Airport branding: Heathrow kills the TLA BAA. Hooray!

London’s  airport manager “BAA” rebrands to… wait for it… “Heathrow”!

Beg to Differ celebrates the departure of a bad airport brand, the arrival of an old friend, and after the gates, wishes the grand old dame of British airport brands a successful baggage retrieval. (Oh, but mate: don’t bother hailing a cab. Take the tube instead.)

BAA humbug

If you’ve ever flown through London’s Heathrow Airport, or Glasgow, or Stansted you’d be forgiven for not knowing that you were actually in the hands of an entity called BAA – which once stood for British Airports Authority, but more recently became “BAA”, which stands for, well, not much at all. Because it was just another TLA (see previous rant here).

And now, in a stroke of brilliance (and possibly desperation), they decided to drop the three letter moniker. Here’s the story in brief:

It is the end of an era for BAA with the company announcing that the name is to be dropped in favour of stand-alone brands for its airports. Its airports – Heathrow, Glasgow, Aberdeen, Southampton and Stansted – will cease to be called BAA gateways from today.

So the company running Heathrow Airport will now call itself “Heathrow”? And didn’t spend a billion dollars doing it?  Wow. Unlike a lot of nonsense in the branding world, that actually makes sense!

I completely agree with the “Thumbs Up” verdict from Mark Ritson in the UK version of Marketing Week:

The simple rebranding of BAA as Heathrow might look pretty bleeding obvious to the untrained eye, but it’s a job very well done. Brand managers around the world should note how the strategy has been executed.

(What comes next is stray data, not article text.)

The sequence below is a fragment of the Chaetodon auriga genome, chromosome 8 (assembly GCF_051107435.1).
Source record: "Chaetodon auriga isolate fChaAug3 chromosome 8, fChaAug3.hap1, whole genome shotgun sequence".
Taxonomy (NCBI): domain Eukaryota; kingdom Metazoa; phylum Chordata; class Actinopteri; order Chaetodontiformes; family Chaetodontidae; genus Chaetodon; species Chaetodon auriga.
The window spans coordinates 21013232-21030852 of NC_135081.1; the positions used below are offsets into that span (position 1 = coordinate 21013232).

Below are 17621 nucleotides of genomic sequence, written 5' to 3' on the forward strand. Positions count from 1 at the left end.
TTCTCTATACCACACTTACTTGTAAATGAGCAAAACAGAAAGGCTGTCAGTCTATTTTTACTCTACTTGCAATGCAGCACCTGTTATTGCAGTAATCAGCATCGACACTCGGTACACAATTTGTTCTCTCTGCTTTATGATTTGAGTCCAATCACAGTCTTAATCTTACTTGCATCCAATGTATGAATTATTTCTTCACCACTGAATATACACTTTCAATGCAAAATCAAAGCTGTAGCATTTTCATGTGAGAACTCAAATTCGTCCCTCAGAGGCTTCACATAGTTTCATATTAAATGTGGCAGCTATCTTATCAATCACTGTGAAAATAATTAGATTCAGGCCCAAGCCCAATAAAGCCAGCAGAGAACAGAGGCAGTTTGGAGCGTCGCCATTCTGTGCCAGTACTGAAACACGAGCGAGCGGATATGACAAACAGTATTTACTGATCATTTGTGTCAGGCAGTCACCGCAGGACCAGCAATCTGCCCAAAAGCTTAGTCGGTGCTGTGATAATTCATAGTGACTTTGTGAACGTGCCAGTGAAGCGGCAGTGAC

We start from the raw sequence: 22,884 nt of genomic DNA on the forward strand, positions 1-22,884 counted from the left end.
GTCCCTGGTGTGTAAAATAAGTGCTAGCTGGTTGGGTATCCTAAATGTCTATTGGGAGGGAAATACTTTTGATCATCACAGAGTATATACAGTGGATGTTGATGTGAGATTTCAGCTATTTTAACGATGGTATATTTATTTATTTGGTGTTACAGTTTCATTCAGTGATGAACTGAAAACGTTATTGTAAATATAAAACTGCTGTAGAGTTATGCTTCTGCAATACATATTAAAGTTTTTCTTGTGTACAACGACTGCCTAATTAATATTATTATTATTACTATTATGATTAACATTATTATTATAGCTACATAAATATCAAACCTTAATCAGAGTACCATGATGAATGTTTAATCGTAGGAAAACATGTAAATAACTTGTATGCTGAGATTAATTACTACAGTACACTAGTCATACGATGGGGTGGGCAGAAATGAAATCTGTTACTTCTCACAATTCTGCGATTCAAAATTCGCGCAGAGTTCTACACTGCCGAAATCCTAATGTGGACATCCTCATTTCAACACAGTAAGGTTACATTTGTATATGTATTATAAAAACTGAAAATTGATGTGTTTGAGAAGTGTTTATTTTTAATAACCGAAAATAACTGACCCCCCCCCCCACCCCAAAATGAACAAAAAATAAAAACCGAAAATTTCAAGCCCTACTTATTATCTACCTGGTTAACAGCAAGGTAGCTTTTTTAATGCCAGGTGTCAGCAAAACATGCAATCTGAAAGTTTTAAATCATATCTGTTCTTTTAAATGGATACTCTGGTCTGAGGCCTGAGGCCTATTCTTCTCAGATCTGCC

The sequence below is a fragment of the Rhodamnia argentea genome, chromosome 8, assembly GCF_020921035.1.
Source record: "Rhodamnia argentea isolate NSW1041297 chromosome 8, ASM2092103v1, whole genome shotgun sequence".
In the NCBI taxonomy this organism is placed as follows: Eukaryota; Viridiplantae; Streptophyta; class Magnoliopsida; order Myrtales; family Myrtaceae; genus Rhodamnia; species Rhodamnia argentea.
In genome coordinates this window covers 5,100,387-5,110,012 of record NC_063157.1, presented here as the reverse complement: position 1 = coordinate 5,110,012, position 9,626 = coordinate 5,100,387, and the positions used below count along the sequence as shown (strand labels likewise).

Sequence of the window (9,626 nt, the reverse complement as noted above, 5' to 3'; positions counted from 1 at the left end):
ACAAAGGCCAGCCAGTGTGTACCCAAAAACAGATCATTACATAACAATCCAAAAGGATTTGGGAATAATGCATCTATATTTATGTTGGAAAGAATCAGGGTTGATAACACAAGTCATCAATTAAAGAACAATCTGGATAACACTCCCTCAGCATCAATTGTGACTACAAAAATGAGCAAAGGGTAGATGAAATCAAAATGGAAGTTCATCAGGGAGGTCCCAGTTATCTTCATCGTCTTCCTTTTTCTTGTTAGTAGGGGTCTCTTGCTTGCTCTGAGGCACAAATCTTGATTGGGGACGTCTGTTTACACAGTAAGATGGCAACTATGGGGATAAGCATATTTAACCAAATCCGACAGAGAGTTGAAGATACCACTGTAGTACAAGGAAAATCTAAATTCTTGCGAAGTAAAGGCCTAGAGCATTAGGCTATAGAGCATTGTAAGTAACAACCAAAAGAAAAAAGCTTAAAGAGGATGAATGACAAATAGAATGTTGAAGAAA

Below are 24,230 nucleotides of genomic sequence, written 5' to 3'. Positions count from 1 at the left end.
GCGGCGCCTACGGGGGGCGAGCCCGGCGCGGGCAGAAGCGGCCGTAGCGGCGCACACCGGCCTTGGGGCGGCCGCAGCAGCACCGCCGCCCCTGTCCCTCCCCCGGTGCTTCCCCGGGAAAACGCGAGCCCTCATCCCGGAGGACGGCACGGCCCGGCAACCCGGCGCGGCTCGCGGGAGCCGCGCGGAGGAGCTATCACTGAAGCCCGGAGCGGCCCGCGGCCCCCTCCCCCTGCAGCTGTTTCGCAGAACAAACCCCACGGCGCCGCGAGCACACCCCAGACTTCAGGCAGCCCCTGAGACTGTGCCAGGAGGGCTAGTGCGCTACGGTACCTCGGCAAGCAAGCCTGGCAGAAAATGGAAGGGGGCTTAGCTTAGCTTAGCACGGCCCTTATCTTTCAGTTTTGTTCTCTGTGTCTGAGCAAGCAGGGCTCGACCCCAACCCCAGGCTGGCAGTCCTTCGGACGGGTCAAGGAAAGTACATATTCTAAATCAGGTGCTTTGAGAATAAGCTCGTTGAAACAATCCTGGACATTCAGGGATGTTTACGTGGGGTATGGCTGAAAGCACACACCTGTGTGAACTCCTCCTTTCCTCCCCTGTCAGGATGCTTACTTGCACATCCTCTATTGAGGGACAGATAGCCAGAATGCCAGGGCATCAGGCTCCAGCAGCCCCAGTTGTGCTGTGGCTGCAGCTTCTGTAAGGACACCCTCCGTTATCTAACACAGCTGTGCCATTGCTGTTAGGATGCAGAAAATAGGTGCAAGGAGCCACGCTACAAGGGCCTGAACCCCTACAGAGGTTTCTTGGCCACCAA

Indeed. And hopefully they also think twice before choosing a meaningless abbreviation, acronym, or impossible to spell “domain grabber” name as well.

I wish “umbrella brands” like “The Ottawa Hospital” (better known as the Civic Hospital, Riverside Hospital, and General Hospital) would take note of the other lesson here: Branding is the art of making sense. And stretching the idea of a Hospital – or an airport – to cover whatever you want it to? That just doesn’t make sense.

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  1. MarilynArmstrong says:

    The keep changing the names of stadiums and airports around here and no one pays any attentiont. They still call it “The Garden,” no matter who is the currented “branded sponsor” and the airport will always be Logan, just as the airport in New York stays Idelwild, though it’s been 40 years of JFK … etc. Everyone knows where Boston Garden is, but what the heck is “Staples Stadium” or “Bank of America Park?”

    • @MarilynArmstrong It’s true. It would be nice if cities assigned heritage value to the NAMES of prominent things as well as to old architecture. I would argue that a name like “Boston Garden” is as important to people’s sense of space (citizens and visitors alike) as the building itself. And while it’s gratifying to my little Canadian inferiority complex to have a Canadian bank name on your landmark, I don’t see why they couldn’t have been forced to call it “TD Boston Garden” rather than “TD Garden”.

      • MarilynArmstrong says:

        @DenVan  They don’t even SELL the names of the arenas and stadiums anymore. They rent them, so the names change so often, no one can remember who’s the “owner du jour.” If they tried that with Fenway Park, there would be rioting. There are some things that are sacred and Fenway in one!

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